Tips to Building a Home Practice

Building a home practice is a great way to compliment your time spent in the studio, a meditation circle, or even a busy lifestyle; but it’s not always easy to do. There are so many articles that offer tips for building a home practice, and they may work for you, but I had difficulties with others tips. As any yogi knows, you can fall out of a pose but you have to get right back into it. As a yogi I’ve been doing that with many areas of my life, especially with my home practice. Many tips didn’t work for me, and I was left with creating or finding techniques of my very own; and I want to share these with you.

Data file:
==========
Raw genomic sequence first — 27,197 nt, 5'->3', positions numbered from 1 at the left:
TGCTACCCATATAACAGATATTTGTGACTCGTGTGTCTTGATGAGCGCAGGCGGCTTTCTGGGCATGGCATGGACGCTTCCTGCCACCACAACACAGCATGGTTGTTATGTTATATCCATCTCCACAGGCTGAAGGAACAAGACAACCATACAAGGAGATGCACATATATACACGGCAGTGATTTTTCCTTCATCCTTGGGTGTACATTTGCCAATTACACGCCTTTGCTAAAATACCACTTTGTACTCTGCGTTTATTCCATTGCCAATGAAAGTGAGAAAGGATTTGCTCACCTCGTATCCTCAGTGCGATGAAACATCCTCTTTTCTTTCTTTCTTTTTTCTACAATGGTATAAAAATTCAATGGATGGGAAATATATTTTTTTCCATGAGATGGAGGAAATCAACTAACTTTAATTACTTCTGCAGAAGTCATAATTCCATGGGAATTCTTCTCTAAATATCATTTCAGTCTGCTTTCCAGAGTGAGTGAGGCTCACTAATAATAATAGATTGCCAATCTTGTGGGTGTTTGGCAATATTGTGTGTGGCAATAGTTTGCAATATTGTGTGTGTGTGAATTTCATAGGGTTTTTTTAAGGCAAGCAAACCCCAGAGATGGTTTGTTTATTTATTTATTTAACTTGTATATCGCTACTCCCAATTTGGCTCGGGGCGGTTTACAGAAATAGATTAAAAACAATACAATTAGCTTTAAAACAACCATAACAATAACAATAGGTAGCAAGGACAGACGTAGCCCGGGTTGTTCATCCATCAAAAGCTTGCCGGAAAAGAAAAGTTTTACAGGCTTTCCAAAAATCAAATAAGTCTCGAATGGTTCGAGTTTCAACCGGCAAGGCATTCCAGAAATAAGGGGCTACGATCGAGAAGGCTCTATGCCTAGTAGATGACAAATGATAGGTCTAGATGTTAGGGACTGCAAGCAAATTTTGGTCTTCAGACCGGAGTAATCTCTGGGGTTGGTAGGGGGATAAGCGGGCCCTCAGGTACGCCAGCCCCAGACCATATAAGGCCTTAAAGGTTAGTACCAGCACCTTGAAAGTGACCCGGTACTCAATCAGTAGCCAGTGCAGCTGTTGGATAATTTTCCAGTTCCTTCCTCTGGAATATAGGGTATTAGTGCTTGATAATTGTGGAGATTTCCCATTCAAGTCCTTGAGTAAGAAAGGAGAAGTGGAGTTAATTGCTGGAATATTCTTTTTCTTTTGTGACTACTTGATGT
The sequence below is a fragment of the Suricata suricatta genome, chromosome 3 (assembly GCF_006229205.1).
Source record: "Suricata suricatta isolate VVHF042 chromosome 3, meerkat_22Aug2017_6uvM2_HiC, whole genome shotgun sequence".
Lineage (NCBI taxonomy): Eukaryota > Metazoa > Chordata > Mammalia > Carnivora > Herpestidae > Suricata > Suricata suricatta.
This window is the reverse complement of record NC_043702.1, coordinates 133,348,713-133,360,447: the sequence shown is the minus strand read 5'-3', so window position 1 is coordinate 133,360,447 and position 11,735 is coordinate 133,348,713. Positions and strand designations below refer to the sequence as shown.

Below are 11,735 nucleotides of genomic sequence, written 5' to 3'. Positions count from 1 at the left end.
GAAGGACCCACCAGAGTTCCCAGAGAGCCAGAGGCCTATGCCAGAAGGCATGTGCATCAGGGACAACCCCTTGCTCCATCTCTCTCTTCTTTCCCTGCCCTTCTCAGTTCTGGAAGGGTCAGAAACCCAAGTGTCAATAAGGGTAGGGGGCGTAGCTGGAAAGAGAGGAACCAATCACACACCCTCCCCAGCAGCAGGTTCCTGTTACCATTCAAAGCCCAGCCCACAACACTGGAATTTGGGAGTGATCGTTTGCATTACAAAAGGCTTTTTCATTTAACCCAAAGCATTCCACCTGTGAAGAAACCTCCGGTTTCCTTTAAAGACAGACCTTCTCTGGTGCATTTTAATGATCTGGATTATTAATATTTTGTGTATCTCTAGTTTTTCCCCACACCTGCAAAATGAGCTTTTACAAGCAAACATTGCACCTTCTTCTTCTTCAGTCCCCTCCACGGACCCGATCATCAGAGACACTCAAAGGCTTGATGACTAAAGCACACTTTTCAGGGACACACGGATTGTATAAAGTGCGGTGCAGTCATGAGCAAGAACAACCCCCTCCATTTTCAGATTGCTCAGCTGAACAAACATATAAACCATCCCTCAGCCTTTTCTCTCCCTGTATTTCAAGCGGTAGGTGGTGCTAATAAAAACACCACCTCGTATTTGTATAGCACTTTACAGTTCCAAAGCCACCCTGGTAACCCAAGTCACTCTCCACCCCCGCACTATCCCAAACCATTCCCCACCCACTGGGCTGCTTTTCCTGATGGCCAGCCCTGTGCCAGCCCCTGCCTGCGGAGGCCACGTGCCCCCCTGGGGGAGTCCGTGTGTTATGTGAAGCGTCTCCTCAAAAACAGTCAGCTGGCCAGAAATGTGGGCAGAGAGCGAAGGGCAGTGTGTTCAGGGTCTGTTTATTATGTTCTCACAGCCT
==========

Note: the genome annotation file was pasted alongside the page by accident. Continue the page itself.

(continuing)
After trying out many tips online, talking with the Grove Team and other yogis; I’ve established a list of helpful and useful tips that have helped others and me build a home practice.

Set up a Sacred Space for your own practice

This tip has been helpful for other yogis, and even some of the Grove Team. You want to find a space in your home that will be just for you, and build an alter with things that are important to you. I used to keep crystals, sweetgrass, white sage, cedar, an abalone shell, a mala, and my third eye pinecones on my alter. During my practice I would burn incense, or start by cleansing the space with White Sage to set the mood. Some people really benefit from having a space of their own to turn to; however, this tip didn’t work for me, which leads into my second tip.

Set your Mat or Meditation Cushion in a Space you use Regularly